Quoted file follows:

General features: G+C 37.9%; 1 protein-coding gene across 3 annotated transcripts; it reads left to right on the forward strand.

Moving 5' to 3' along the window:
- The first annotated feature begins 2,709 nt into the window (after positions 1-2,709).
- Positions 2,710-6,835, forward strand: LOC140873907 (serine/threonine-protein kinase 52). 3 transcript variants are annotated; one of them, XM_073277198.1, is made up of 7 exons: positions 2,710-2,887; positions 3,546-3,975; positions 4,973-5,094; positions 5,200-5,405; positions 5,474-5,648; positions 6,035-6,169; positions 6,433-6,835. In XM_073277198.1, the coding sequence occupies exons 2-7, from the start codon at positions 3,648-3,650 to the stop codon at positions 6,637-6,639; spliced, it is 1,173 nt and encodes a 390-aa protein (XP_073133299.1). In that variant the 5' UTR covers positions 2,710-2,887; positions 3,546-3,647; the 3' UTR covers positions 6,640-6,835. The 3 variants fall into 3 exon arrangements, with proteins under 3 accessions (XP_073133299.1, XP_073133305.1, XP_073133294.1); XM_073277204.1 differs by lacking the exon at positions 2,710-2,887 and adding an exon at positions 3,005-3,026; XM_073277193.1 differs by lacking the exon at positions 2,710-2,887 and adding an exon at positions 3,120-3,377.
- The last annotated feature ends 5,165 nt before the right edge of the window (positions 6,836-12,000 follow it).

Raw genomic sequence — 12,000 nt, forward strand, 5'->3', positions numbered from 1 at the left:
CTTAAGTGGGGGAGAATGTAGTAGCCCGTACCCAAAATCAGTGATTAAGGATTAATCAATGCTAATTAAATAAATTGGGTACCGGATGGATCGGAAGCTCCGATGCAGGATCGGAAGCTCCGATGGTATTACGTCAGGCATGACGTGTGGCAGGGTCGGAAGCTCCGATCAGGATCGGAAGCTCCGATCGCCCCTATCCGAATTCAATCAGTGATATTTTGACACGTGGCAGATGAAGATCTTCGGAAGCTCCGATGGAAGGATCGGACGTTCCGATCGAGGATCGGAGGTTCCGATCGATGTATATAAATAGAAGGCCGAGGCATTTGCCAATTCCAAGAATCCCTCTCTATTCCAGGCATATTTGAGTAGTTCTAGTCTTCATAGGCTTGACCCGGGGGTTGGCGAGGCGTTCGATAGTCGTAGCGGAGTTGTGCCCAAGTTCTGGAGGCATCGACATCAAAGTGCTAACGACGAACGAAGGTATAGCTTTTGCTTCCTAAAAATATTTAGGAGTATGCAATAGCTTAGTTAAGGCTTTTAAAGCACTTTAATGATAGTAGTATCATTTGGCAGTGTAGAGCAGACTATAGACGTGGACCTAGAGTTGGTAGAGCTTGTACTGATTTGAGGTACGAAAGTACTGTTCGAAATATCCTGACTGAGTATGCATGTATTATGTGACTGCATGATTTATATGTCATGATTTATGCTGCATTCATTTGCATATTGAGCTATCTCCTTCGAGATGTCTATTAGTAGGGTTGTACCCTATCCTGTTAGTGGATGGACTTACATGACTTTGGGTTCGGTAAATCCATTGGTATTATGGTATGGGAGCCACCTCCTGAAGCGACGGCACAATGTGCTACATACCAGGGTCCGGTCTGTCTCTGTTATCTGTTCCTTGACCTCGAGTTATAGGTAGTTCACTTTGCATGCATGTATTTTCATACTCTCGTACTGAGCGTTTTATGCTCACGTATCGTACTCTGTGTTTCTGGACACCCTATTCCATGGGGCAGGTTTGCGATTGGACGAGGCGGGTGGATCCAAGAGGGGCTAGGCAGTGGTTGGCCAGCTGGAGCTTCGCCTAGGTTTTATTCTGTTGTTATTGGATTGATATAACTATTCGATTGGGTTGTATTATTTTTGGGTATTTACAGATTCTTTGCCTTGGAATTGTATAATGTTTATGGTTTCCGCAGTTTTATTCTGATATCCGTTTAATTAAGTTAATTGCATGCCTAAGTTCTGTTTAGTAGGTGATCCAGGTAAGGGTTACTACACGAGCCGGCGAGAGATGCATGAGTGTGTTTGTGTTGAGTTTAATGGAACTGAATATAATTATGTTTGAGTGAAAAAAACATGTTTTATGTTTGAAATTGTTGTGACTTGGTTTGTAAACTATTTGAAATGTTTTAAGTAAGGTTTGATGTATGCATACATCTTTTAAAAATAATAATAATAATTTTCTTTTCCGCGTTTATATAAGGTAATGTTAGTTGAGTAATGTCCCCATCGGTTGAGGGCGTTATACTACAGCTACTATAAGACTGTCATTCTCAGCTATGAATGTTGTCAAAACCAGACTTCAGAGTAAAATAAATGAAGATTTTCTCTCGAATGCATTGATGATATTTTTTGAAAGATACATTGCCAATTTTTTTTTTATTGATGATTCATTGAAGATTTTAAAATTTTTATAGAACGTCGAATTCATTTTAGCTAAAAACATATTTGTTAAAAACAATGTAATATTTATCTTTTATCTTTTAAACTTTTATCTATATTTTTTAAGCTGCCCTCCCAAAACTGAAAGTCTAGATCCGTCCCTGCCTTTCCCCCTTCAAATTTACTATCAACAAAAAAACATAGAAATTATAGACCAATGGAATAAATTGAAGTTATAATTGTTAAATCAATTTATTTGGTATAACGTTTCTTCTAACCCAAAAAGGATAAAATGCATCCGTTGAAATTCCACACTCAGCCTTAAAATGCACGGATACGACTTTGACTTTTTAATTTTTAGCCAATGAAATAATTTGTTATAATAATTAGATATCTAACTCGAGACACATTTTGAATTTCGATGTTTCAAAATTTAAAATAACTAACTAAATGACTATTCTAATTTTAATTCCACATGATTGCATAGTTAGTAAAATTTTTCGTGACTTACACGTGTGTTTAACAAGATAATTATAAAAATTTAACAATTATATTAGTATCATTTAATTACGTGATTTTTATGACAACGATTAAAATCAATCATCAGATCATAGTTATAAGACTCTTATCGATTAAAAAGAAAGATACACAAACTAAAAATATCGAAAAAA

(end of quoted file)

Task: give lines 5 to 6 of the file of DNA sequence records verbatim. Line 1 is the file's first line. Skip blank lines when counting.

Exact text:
- The last annotated feature ends 5,165 nt before the right edge of the window (positions 6,836-12,000 follow it).

Raw genomic sequence — 12,000 nt, forward strand, 5'->3', positions numbered from 1 at the left: